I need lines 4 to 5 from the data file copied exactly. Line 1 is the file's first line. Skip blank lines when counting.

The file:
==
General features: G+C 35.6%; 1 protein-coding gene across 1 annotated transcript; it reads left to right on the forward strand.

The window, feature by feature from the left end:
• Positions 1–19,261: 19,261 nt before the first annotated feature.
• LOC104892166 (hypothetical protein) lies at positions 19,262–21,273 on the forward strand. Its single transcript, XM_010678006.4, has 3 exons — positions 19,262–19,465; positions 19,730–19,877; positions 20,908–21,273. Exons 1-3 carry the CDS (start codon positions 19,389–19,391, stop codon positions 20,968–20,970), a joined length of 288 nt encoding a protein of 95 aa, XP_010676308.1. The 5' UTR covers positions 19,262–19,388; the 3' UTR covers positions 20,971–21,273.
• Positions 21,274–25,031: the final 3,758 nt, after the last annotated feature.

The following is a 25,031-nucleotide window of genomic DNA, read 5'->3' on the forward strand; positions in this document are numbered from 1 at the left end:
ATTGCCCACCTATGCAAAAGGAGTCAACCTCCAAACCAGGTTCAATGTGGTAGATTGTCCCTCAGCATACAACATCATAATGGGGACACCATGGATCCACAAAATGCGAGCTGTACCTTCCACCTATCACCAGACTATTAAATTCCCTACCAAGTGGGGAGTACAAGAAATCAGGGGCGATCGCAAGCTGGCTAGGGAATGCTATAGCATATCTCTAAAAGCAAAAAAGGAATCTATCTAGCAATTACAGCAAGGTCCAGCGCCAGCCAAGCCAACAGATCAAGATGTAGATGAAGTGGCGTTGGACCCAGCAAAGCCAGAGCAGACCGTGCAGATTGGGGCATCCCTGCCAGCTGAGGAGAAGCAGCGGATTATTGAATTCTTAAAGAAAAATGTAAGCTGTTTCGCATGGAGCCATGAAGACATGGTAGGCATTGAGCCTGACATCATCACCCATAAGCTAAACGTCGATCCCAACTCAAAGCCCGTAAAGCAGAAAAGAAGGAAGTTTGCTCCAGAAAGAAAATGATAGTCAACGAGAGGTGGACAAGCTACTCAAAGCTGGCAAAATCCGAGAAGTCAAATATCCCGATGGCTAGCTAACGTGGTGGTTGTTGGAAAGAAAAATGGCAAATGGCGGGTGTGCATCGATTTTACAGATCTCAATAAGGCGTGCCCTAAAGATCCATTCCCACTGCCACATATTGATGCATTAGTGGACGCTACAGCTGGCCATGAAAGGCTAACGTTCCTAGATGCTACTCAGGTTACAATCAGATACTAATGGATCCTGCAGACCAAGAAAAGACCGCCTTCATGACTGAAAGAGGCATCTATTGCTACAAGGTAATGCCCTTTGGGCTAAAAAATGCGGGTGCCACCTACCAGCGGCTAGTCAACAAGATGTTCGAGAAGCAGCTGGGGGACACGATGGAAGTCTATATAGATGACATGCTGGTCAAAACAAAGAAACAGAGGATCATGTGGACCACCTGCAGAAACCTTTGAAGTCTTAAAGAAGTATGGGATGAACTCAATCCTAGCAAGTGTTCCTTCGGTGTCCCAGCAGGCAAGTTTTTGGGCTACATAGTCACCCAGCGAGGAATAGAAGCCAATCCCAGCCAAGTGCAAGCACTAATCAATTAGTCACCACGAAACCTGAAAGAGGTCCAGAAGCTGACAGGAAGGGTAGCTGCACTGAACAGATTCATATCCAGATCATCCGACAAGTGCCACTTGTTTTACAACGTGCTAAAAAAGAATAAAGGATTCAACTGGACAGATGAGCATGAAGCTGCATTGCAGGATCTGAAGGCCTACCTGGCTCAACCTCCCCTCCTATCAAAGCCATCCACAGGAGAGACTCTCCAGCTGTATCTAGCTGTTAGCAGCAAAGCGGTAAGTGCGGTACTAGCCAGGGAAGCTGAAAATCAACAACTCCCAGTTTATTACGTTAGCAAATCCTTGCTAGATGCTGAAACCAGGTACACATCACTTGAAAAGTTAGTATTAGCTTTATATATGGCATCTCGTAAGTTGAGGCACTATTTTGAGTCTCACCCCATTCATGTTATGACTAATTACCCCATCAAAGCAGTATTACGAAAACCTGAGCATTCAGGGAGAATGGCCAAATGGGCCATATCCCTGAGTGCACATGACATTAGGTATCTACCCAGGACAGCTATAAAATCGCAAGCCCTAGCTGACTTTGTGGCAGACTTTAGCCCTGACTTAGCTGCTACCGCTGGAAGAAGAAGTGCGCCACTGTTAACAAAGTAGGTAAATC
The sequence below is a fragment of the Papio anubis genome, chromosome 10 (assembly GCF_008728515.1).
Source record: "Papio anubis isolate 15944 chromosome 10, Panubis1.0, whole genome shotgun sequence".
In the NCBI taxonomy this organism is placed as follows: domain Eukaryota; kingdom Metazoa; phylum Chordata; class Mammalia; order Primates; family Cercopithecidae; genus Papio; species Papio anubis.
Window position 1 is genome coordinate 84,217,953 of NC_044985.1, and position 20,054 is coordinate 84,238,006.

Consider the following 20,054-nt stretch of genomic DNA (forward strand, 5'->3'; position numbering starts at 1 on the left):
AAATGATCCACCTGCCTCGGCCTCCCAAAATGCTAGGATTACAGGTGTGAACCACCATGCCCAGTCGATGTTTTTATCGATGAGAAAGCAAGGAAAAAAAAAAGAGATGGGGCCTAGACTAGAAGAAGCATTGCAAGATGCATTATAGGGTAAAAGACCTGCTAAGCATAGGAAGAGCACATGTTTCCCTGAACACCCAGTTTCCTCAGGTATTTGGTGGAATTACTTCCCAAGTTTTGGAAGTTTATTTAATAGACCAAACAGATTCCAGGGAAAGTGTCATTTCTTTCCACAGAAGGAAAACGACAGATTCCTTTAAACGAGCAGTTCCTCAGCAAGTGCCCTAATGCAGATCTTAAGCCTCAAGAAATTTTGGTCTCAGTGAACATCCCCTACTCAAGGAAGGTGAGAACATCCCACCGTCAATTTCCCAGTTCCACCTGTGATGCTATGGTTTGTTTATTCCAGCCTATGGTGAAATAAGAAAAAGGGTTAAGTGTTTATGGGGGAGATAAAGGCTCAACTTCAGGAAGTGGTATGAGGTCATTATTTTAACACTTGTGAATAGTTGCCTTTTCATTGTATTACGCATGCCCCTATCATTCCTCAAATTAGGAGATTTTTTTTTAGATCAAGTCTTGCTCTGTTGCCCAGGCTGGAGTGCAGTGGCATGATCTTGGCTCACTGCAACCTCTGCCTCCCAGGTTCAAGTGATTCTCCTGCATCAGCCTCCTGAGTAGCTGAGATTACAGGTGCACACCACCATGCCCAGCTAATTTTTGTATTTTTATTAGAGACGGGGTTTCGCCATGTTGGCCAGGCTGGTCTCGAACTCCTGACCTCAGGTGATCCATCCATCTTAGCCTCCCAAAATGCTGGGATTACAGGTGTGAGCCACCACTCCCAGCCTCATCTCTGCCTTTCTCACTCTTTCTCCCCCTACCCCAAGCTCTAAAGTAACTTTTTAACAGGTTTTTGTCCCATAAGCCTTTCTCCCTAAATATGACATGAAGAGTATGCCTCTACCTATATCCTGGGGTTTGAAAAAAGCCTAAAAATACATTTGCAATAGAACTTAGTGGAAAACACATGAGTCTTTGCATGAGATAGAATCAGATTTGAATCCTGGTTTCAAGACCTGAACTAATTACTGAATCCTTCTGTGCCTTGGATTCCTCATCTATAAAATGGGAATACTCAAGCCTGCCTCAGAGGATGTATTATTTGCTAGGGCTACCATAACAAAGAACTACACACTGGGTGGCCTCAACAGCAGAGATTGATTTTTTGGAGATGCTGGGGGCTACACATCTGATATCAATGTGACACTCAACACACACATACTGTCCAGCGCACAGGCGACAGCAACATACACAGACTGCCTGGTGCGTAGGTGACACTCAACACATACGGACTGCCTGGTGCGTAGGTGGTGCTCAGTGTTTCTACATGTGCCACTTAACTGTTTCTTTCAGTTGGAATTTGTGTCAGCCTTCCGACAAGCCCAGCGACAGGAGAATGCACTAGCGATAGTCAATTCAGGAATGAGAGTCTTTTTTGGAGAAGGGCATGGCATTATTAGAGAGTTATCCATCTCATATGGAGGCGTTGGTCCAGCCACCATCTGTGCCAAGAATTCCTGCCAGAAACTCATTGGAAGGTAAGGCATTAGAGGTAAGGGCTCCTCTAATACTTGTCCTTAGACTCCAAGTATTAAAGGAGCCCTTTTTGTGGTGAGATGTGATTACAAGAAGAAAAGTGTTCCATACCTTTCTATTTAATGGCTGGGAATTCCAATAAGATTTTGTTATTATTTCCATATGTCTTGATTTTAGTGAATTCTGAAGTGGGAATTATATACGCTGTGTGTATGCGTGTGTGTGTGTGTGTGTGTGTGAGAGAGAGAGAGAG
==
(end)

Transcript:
• LOC104892166 (hypothetical protein) lies at positions 19,262–21,273 on the forward strand. Its single transcript, XM_010678006.4, has 3 exons — positions 19,262–19,465; positions 19,730–19,877; positions 20,908–21,273. Exons 1-3 carry the CDS (start codon positions 19,389–19,391, stop codon positions 20,968–20,970), a joined length of 288 nt encoding a protein of 95 aa, XP_010676308.1. The 5' UTR covers positions 19,262–19,388; the 3' UTR covers positions 20,971–21,273.
• Positions 21,274–25,031: the final 3,758 nt, after the last annotated feature.